The business of insurance, as carried on by English insurers, is not confined exclusively to England and Wales, but extends to countries which are outside the jurisdiction of the English Courts. On the other hand, insurers who are not English are entitled to carry on insurance business in England, provided that they comply with the statutory requirements of the Insurance Companies Act 1982. Moreover there is a considerable amount of reinsurance business carried on between English and foreign insurers.

It, therefore, becomes necessary to consider how far the English Courts are empowered to decide questions arising under contracts of insurance where the subject – matter of insurance is situated outside the jurisdiction, or where one of the contracting parties is not resident within the jurisdiction, or where one of the contracting parties is not resident within the jurisdiction. Further, it is necessary to ascertain whether such questions, where they fall within the jurisdiction of the English Courts, are to be decided by reference to the law of England, or to some other system of law, and in the latter case by what method the law applicable is to be discovered.

THE JURISDICTION OF THE ENGLISH COURTS

The High Court of Justice clearly has jurisdiction where the contract of insurance is made in England, and is to be performed in England, even though the insurers are not domiciled within the jurisdiction, provided that the requisite steps are taken to bring them before the Court. Except in the case of Scottish or Irish insurers, there is no difficulty in doing so, since all foreign insurers carrying on business in the United Kingdom must have a duly registered address for service situate in each part of the United Kingdom in which they carry on business.

Insurers who are domiciled in Scotland or Ireland, whether they are incorporated or not, must, however, be sued in Scotland or Ireland as the case may be, and cannot be sued in England unless, as is usually the case, they have expressly bound themselves to accept service of any proceedings against them through an agent in England, or unless they are similarly bound by their conduct.

Where, on the other hand, the insurers are domiciled in England, an action will lie against them whether the contract of insurance was made in England or abroad,and the place where the contract is to be performed is for the purpose of jurisdiction immaterial. The English Courts have jurisdiction immaterial. The English Courts have jurisdiction in such a case, notwithstanding that the subject – matter of insurance may be foreign immovable property, in as much as no question of title is involved, and the contract is one of purely personal character.

The Jurisdiction of the English Courts may, however, be ousted where it is the manifest intention of the parties that the English Courts shall not have jurisdiction, or where the contract of insurance, though made in England is wholly to be performed abroad, and both the assured and the insurers are foreigners.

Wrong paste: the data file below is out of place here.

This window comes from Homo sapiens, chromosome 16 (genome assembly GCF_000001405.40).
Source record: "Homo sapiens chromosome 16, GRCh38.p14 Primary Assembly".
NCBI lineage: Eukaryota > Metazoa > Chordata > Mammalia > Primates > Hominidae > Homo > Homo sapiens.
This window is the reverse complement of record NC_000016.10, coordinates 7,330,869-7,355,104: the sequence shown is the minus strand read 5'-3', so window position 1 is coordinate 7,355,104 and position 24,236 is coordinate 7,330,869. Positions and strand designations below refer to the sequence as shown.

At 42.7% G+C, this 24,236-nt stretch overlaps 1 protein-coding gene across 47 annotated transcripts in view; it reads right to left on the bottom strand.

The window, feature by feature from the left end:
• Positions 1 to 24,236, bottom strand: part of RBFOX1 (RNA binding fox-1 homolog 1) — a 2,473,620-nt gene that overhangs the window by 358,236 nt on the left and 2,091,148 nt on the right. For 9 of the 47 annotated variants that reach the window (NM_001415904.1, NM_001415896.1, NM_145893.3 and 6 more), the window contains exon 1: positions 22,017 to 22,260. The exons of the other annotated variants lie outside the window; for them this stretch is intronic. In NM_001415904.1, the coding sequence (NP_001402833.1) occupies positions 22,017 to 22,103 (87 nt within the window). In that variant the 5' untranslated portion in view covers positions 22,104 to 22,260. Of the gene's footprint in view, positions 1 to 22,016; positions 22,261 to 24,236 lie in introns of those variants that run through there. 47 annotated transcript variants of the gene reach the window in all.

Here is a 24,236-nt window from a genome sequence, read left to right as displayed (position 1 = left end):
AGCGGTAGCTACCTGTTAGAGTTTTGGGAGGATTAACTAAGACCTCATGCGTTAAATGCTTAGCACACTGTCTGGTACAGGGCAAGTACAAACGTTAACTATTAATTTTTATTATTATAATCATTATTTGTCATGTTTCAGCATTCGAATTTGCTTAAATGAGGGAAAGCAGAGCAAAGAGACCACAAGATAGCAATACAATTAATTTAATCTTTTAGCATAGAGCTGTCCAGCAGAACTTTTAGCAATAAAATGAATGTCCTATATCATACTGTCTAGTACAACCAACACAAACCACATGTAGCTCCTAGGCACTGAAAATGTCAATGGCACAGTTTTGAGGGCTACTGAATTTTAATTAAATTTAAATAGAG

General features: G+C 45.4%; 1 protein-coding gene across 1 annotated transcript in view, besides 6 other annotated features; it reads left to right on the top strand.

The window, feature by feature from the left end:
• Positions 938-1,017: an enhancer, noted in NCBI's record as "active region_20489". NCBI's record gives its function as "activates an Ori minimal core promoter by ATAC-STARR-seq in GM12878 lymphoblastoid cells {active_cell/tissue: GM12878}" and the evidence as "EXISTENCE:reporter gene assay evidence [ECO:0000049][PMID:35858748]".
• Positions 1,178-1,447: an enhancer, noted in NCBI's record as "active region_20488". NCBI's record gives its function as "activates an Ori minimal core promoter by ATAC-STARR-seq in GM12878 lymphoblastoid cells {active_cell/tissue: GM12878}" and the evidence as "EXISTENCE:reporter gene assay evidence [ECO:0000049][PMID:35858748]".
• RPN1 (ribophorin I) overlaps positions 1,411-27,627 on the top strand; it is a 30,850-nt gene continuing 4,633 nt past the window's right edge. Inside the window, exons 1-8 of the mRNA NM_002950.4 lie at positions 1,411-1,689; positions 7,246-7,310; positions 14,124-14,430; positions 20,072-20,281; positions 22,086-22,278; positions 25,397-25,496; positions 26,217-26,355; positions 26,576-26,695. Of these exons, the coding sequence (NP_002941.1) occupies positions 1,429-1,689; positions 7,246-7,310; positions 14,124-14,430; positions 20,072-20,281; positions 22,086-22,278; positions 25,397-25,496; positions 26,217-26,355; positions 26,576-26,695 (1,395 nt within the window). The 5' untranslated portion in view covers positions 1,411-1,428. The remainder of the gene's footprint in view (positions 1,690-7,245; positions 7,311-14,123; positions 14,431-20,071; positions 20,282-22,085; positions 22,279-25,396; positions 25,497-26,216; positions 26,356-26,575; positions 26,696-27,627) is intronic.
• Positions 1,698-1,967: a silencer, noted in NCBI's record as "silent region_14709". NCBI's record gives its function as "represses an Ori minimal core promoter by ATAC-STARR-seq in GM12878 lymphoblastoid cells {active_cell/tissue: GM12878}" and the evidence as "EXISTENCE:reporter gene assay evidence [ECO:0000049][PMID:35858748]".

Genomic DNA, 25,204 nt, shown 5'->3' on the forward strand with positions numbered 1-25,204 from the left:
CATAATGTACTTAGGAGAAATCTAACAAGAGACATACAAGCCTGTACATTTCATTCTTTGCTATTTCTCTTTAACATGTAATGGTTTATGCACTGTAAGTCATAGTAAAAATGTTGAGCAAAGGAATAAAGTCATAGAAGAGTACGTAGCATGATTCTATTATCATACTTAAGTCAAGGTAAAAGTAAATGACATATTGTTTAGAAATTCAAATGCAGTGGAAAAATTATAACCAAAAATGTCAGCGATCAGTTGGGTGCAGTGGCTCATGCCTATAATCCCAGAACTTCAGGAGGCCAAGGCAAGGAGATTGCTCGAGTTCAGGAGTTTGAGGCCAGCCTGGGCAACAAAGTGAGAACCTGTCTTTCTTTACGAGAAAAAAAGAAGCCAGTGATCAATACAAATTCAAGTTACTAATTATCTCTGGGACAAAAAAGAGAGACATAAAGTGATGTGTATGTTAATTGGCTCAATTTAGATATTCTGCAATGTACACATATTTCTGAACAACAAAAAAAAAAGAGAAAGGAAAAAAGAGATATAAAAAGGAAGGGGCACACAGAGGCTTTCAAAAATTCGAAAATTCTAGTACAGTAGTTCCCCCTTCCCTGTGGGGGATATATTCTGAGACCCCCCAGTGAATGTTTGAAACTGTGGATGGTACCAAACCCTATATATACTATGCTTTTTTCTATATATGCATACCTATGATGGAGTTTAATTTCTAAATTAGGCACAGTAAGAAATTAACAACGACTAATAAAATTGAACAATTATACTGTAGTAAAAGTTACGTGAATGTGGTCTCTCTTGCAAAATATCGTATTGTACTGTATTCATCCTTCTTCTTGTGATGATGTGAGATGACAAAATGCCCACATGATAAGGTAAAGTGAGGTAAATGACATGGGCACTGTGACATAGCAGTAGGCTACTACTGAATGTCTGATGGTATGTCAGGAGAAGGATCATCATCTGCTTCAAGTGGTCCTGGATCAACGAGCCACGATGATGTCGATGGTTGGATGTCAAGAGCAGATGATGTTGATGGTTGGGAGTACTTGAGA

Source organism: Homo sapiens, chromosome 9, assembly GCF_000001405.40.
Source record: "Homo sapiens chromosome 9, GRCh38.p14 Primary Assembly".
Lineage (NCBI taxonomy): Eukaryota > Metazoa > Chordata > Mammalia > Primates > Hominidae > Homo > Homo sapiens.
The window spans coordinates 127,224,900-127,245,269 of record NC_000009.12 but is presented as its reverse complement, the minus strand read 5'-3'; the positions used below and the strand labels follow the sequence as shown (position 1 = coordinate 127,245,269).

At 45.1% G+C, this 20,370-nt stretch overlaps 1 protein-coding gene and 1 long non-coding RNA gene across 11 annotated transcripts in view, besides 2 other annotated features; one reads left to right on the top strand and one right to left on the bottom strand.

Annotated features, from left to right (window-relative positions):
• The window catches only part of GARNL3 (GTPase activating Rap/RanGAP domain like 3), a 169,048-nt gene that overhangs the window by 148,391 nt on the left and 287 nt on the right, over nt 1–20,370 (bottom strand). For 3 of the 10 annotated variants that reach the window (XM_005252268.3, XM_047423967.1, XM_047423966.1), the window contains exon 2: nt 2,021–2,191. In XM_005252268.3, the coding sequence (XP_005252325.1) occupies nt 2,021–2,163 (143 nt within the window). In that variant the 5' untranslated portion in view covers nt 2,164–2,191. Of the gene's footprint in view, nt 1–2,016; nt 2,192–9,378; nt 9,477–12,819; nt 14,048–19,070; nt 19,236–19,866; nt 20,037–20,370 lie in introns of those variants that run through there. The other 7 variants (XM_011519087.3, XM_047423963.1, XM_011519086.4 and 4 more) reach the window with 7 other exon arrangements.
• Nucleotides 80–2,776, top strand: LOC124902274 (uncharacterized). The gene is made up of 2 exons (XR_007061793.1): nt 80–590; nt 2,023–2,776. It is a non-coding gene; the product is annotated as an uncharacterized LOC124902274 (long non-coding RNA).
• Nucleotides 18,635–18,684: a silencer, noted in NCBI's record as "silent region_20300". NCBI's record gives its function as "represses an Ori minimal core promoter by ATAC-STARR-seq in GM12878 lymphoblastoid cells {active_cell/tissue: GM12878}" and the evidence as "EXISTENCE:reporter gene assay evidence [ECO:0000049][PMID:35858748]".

B. THE ‘PROPER LAW’ OF THE CONTRACT

The proper law of the contract, i.e. the system of law by reference to which the contract was made or that with which the transaction has its closest and most real connection, is to be determined by finding the intention of the parties.

The English Court is not, however, deprived of its jurisdiction by reason of its appearing that the parties intended their contract to be governed by the law of a foreign court would be deprived of jurisdiction in the case of the policy being governed by English Law. In such a case the English Court must endeavor to ascertain the foreign law applicable, and apply it to the best of its ability.

The proper law must be determined as at the date of the making of the contract, though the Court will, of course, give effect to changes in that proper law which arise after the making of the contract.

Where there is an express provision in the policy

If the policy expressly provides that it is to be governed either wholly or partially by the law of a particular country, the intention of the parties is clear, and the law of that country must be applied accordingly. The intention is equally clear where the policy provides that the insurers agree to be bound in all things by the jurisdiction and decision of the courts of a particular country.
Where there is no provision in the contract

Where there is no provision in the contract relating to the law to be applied, the intention of the parties must be ascertained by reference to the language of the policy and the surrounding circumstances.
The ‘presumptions’

In order to ascertain the intention of the parties the Courts are guided by various ‘presumptions’. These relate to :

The place where the contract is made.
The place where the payment is to be made.
The form in which the policy is framed.
The position where the terms of the policy are valid in one country, but not in another.
The place where the contract is made
The law applicable is, prima facie, presumed to be that of the place where the contract is made.This presumption is not, however, conclusive, and may be rebutted by evidence of a contrary intention. This presumption is not, however, conclusive, and may be rebutted by evidence of a contrary intention.

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